# Homework Help: Josephson junction. Derivation.

1. Jul 7, 2014

### LagrangeEuler

1. The problem statement, all variables and given/known data
$\alpha \frac{d^2\theta}{dt^2}+\beta\frac{d\theta}{dt}+V'(\theta)=V(t)$
Inertial effects are negligible at frequencies of up to several hundred megahertz, so the first therm can be neglected.
I'm not sure if that means that
$\beta\frac{d\theta}{dt}+V'(\theta)=V(t)$ (1)
or
$\frac{\beta}{\alpha}\frac{d\theta}{dt}+\frac{V'(\theta)}{\alpha}=\frac{V(t)}{\alpha}$ (2)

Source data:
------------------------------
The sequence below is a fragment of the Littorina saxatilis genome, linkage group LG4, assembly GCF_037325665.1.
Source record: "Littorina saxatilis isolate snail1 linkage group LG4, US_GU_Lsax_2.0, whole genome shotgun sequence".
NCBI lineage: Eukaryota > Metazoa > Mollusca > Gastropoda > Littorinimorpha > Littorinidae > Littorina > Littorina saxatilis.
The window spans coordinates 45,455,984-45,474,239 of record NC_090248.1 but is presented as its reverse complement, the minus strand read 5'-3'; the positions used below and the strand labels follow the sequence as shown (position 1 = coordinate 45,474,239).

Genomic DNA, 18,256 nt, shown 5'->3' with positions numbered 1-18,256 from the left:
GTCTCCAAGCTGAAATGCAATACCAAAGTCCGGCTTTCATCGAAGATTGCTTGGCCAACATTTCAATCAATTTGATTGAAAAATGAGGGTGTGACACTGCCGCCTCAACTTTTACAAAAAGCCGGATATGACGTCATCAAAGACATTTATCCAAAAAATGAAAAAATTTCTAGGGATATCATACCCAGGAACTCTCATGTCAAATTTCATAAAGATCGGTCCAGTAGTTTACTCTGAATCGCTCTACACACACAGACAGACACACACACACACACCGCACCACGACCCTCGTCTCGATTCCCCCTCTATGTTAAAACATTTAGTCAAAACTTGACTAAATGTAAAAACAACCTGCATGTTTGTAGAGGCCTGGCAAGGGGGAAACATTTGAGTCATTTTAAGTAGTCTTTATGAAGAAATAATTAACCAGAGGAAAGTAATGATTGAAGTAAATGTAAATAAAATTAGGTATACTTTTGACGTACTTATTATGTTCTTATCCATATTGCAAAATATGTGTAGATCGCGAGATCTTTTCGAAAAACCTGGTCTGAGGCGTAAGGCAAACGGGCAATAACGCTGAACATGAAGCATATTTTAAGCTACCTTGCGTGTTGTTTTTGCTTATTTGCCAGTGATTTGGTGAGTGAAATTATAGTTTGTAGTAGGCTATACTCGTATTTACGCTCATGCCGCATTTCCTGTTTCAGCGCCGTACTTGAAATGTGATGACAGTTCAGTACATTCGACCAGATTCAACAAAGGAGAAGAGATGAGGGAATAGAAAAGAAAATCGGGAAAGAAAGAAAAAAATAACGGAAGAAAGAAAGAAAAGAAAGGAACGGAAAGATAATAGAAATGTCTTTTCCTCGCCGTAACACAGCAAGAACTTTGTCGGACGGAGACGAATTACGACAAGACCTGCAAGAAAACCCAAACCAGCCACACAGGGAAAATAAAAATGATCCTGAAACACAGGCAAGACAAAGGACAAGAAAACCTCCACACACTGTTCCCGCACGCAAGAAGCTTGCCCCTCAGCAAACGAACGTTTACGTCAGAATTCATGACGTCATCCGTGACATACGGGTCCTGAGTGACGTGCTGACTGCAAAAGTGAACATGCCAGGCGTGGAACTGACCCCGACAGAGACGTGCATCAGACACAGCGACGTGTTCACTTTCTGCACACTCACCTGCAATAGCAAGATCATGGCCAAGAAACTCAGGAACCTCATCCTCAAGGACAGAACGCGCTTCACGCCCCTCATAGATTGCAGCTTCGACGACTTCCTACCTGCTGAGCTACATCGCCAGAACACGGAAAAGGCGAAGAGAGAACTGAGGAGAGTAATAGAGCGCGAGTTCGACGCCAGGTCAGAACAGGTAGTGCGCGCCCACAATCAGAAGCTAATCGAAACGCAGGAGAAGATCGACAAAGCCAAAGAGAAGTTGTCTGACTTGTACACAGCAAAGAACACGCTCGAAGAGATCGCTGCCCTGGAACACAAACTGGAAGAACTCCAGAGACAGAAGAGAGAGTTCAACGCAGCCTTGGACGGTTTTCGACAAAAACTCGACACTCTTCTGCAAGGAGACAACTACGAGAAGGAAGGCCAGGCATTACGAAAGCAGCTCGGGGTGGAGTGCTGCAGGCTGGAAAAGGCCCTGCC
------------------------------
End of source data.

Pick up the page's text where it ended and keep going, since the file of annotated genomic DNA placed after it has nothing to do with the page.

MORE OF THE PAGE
With using $V'(\theta)=V_T\sin(\theta)$
authors get
$\frac{d \theta}{dt}=\omega_{co}(\frac{V}{V_t}-\sin(\theta))$
where $\omega_{co}$ is classical crossover frequency.

2. Relevant equations

3. The attempt at a solution
From (1) I get
$\frac{d\theta}{dt}=\frac{V_T}{\beta}[\frac{V(t)}{V_T}-\sin(\theta)]$
so is $\frac{V_T}{\beta}$ crossover frequency? Tnx for the answer.

2. Jul 7, 2014

### UltrafastPED

The inertial term is the one with the second derivative wrt time, so (1) is correct.

3. Jul 7, 2014

Tnx.